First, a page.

Things just keep getting better here in our little gallery in North Adelaide, South Australia. We have recently been featured in the May edition of Picture Framing Magazine, the world-wide publication based in the USA for the picture framing industry. Click here to see the full article by framing Guru, Jared Davis MCPF, GCF.
We have just installed the brand new Gunnar T2 Scribe Tool to our amazing Computerized Mat Cutter. This takes traditional French Matting to a whole new level – any design in any colour can be drawn right onto the matboard, all with perfect precision as only the Swiss know how.
Call in with your designs, and see it working for yourself!
Why not save some money on framing and stretch your own needlework?
Here are some simple instructions to show you how.
How to Stretch Your Needle Art
1) Cut a piece of acid free fomecore (we use Bainbridge Alphamat Artcare) or matboard to stretch the needle art onto. The size of this board should be approximately 25mm or 1″ bigger than the opening in the matboard. For example, if the needle art you want to see is 20cm x 15cm (8″ x 6″) this is the size of the opening in the matboard. Cut the board to stretch the needle art onto 22.5cm x 17.5cm (9″ x 7″).
2) Centre your needle art onto the board.
Turn the work over, and work from the back. Fold the two longest edges over the board. Using a needle with a continuous thread (preferably 100% cotton thread) insert the needle 15mm from the edge of the fabric. Lace from one edge to the other, trying to keep the stitches parallel, approximately 1cm apart. When you get to the end, tie the thread with a knot, leaving the other end still attached to the reel of cotton.
3) Check the front of the work to make sure that it is still centred. Tension the threads at the back, working from the knot backwards, being careful not to pull them too tightly, otherwise the thread might break. In case the thread does break, just re-join it with a small knot and continue. Check the front of the work once again, and when you are happy with the position, cut the thread attached to the reel of cotton and firmly tie with a knot to the needle art. Adjust the front again if necessary.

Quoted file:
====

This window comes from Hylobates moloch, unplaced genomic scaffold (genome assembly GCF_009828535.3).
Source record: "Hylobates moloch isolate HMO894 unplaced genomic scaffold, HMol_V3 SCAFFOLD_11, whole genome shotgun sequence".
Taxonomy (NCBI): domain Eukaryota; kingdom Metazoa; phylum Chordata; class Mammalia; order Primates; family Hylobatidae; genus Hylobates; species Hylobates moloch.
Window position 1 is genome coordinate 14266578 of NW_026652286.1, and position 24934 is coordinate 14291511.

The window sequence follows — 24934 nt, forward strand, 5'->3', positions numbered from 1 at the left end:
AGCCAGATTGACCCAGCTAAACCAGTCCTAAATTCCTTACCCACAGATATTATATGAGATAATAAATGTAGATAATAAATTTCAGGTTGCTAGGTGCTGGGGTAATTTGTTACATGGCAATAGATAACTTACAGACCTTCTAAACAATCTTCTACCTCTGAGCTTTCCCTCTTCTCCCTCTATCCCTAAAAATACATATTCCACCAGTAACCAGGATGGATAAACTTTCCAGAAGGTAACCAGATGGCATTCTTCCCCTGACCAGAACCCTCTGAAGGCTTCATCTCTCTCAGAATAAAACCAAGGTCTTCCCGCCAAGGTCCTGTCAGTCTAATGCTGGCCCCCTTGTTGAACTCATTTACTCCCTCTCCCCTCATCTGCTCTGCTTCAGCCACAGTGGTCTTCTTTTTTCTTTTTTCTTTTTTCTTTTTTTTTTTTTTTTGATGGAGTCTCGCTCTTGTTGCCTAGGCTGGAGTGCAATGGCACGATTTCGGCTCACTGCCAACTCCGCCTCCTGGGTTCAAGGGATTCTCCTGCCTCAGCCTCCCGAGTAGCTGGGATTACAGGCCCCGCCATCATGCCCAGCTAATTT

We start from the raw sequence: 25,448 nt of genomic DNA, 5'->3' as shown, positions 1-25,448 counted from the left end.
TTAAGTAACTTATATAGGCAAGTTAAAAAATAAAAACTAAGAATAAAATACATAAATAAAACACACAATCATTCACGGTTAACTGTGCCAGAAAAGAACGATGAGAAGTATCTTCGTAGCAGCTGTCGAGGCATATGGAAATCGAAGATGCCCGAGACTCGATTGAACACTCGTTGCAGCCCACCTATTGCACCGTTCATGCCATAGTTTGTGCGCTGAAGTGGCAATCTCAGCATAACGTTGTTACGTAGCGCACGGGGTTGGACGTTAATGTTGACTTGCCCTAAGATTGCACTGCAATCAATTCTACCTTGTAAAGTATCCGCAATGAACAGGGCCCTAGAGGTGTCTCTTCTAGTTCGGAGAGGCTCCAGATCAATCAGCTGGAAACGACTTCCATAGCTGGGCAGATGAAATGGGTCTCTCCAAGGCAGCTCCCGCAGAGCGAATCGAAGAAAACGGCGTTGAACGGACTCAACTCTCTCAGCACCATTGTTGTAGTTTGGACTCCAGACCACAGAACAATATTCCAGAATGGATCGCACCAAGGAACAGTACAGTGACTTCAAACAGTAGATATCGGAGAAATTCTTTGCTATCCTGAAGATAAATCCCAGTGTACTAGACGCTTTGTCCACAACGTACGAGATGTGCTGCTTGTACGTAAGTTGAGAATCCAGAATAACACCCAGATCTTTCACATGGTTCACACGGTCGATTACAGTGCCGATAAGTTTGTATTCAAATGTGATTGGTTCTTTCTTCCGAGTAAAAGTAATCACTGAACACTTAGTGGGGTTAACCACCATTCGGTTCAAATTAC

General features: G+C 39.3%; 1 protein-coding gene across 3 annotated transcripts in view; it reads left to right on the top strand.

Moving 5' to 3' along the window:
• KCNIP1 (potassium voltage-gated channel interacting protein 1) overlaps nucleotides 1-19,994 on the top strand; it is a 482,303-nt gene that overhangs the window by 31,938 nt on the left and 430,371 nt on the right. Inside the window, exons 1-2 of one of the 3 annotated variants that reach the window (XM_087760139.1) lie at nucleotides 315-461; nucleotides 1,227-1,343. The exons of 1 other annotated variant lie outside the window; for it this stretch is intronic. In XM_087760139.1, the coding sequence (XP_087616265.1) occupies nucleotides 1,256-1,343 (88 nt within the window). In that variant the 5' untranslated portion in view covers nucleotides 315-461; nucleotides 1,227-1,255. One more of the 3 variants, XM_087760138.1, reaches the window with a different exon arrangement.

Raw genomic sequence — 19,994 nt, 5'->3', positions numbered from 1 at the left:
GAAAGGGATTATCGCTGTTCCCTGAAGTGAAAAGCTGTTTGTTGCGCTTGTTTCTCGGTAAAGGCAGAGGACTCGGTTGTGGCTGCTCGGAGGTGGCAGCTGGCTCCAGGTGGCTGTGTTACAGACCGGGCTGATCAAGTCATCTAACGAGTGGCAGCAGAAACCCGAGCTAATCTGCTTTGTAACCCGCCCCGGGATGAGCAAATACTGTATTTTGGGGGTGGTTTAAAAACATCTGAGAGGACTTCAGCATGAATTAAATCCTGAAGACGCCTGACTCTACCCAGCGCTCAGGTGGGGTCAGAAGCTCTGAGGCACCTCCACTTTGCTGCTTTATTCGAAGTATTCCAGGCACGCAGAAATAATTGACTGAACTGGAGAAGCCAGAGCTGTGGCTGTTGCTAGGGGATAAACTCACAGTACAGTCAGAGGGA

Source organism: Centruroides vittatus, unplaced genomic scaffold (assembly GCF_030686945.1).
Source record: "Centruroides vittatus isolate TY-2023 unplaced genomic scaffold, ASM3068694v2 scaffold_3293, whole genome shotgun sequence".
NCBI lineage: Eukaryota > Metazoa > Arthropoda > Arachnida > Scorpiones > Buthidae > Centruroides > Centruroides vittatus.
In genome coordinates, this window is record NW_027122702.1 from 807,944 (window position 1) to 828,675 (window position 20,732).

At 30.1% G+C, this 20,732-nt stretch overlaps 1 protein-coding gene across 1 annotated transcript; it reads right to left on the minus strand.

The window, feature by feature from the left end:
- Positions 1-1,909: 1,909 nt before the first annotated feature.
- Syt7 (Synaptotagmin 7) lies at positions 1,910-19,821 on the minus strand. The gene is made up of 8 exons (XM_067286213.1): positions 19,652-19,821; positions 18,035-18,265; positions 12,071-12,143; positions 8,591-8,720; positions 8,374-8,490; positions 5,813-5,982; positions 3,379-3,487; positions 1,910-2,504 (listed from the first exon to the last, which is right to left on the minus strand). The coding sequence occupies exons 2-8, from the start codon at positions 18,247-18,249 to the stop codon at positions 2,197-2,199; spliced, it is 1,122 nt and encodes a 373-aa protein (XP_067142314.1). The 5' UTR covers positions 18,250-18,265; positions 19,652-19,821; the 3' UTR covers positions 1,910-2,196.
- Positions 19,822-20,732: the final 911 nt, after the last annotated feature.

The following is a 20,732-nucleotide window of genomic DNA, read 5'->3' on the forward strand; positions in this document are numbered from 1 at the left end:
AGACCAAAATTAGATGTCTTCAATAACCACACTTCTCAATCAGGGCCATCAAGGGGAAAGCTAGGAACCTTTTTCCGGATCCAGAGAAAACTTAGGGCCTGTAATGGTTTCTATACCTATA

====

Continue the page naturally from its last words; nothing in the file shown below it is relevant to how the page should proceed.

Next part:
4) Fold the two short ends over, and using the same process, continue to complete the stretching of your needle art.
Art and photograph restoration is a very specialised area, and should only be handled by qualified professionals.
Our Art Conservator, Chris Payne of The Art Conservation Studios, is a fellow member of the AICCM (Australian Institute for the Conservation of Cultural Materials) and is also employed part-time by Artlab Australia.
Artlab’s team of qualified conservators provide specialised preservation and restoration services for all works of art and historic items. Established in 1985, Artlab Australia is a South Australian Government business enterprise. Their laboratories are amongst the largest and best equipped in Australia.
Our Photograph Conservator and Restorer, Alan Lesheim, is without a doubt the best in Australia. With over 40 years experience, Alan uses both film and digital techniques to restore and re-create beautiful photographs, where the end results are second to none and are guaranteed to last 100 years plus.
Here are some “Before and After” examples.
Ok, so I know I’m showing off my new Virtual Framing System here, but it really helps to make a great point!
Most artists think they can’t afford to put really gorgeous frames on their artworks, especially if they’re going to be exhibited in galleries for sale. The commissions paid to galleries and agents can wipe out their budgets for good framing.
What they may not realise though, is that a beautiful frame can literally add hundreds, if not thousands of dollars to the artist’s selling price of a painting, for just a few dollars more.
A thin, cheap frame can actually de-value a painting, making it “suitable for a kid’s room” or “like a poster”. On the other hand, a beautiful frame can make a painting a “collector’s piece”, or a centre-piece for a home, even if the subject is seen to be quirky or child-oriented, like Shane Devries’ painting is here.
What people may not know about Shane Devries, is that he is one of Australia’s most talented young artists, and this painting really is something special. It’s an original oil painting, the cover illustration of “Never Smile at a Crocodile”, Devries’ hard-cover book published by Scholastic 2010.
Luckily for me, he knows the value of his work…and trusts his framer to suggest only the best picture frames to suit his amazing paintings!
Shane’s next Exhibition starts 7pm
Friday July 22nd 2011
515 Sydney Road, Seaforth, NSW
Sydney-born, Adelaide embedded CJ Taylor is photographically concerned with notions of Australian identity and place, fictitious realities and real fictions, along with the relative absurdity and beauty of existence in roughly equal parts, and generally at the same time.
CJ’s tintype ”Robert” is a finalist in the National Photographic Portrait Prize 2011, and is on display at the National Portrait Gallery in Canberra from 25th February until 26th April 2011.